The new Higgins Hall Center Section is an urban insertion which draws from the sections of the two adjacent
historic landmarked buildings. Floor plates of the north and south wings do not align. By drawing this
misalignment into the new glass section to meet at the center a “dissonant zone” is created which marks the new
entry to the school.
The two masonry buildings together with the new glass insertion form an “H” in plan. New courts facing east and
west are paved in the reused red brick which was salvaged following the fire that took place in 1996. The east
facing court overlooks the green yards of the inner block, while the west court is shaped as the main front on St.
Rising from this red brick plinth, the glass center is supported on six pre-cast concrete columns. Fabricated in
Canada the thick steel beams and columns form stone-like bones, while the “U” shaped structural glass planks
with translucent white insulation form a thick glowing skin. The thick skin is interrupted by clear glass at the
dissonant zone, which is aligned with the internal ramps, turning the circulation north and south for views out.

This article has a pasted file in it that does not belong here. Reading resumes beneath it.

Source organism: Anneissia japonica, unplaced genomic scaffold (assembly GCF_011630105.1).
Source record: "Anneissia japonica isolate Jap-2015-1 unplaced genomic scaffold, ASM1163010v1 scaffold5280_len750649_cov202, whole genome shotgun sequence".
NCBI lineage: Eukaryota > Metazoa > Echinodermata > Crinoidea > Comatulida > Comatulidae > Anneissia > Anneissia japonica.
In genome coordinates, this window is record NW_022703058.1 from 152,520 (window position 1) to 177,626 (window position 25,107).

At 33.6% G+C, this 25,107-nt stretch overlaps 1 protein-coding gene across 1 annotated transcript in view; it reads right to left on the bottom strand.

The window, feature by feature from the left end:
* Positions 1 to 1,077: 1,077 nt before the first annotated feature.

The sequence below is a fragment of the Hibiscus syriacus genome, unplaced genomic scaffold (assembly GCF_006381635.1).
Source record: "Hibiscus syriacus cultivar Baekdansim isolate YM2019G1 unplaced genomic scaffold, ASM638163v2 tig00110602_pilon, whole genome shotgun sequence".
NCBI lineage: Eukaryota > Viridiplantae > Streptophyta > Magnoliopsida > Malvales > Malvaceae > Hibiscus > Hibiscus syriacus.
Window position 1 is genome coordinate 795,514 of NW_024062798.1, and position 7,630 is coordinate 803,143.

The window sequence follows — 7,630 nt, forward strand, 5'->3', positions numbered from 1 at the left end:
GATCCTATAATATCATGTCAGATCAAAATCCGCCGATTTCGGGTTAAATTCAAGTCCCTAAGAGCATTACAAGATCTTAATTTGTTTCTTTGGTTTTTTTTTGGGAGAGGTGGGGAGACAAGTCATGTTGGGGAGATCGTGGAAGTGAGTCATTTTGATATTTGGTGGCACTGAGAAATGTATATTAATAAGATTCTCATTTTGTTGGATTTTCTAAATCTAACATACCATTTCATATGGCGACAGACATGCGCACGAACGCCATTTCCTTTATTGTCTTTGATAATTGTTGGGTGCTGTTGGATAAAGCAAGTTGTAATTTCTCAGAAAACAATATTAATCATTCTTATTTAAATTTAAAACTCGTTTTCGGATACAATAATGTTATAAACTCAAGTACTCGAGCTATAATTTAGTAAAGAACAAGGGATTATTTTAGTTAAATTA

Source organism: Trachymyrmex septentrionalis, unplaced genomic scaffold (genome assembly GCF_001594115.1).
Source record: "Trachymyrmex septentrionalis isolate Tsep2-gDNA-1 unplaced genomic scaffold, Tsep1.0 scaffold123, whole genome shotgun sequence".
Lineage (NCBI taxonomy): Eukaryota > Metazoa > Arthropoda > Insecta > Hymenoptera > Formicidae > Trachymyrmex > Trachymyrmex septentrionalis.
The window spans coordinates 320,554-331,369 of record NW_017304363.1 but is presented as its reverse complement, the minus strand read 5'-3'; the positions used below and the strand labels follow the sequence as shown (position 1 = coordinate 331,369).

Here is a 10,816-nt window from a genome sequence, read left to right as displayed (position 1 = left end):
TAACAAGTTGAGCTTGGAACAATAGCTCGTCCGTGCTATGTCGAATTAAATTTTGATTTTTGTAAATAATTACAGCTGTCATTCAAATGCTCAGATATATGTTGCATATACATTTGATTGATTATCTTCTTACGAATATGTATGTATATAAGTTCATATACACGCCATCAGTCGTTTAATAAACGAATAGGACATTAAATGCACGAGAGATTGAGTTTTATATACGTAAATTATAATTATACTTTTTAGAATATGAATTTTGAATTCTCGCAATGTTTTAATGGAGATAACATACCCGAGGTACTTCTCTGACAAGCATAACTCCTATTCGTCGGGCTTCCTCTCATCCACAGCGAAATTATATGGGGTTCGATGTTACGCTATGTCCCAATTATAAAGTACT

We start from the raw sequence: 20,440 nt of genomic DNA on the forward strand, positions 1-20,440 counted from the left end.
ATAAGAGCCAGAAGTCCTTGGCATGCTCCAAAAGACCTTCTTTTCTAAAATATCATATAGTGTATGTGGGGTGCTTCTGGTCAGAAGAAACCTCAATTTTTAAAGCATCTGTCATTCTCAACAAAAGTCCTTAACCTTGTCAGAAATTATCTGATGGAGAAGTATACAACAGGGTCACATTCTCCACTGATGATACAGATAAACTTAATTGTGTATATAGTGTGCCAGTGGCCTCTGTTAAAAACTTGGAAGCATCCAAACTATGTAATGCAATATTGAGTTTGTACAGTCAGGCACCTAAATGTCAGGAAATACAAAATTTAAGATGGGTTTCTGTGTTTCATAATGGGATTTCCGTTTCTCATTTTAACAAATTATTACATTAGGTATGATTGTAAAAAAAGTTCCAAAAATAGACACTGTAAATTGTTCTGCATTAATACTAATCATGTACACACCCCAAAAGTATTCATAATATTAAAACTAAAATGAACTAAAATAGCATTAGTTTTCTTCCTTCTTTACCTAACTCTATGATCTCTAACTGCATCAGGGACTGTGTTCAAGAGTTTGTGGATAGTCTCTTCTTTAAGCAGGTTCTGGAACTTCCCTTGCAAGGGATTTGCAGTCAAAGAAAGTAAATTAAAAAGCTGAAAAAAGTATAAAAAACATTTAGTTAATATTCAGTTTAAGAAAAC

The misalignment in floors can be seen in the dissonant zone which varies increasingly as it moves vertically in
section: on the first floors, the misalignment is ½ inch; on the second floors it is 1 foot 8 inches, on the third floors
it is 4 feet 9 inches, and on the fourth floors it is 6 feet seven inches. Thus, the dissonance moves from the detail
thickness of a finger to human scale. Rebuilding the center allowed a new arrangement of the School of
Architecture under the direction of Dean Thomas Hanrahan. For the first time the north and south wings are
functionally connected, and the School of Architecture gained a single, clearly-oriented entrance and central
entrance court that becomes a meeting point to the neighborhood.
The new functional spaces include: new design studio spaces, classrooms and media office, the Leo Kuhn
entrance/reception area, a new auditorium with overflow seating for digital projection, and the new Robert H.
Siegel Architecture Gallery.
Program: wing for an architecture school containing: lobby, gallery, studios,
auditorium, digital resource center, review room, gallery terrace,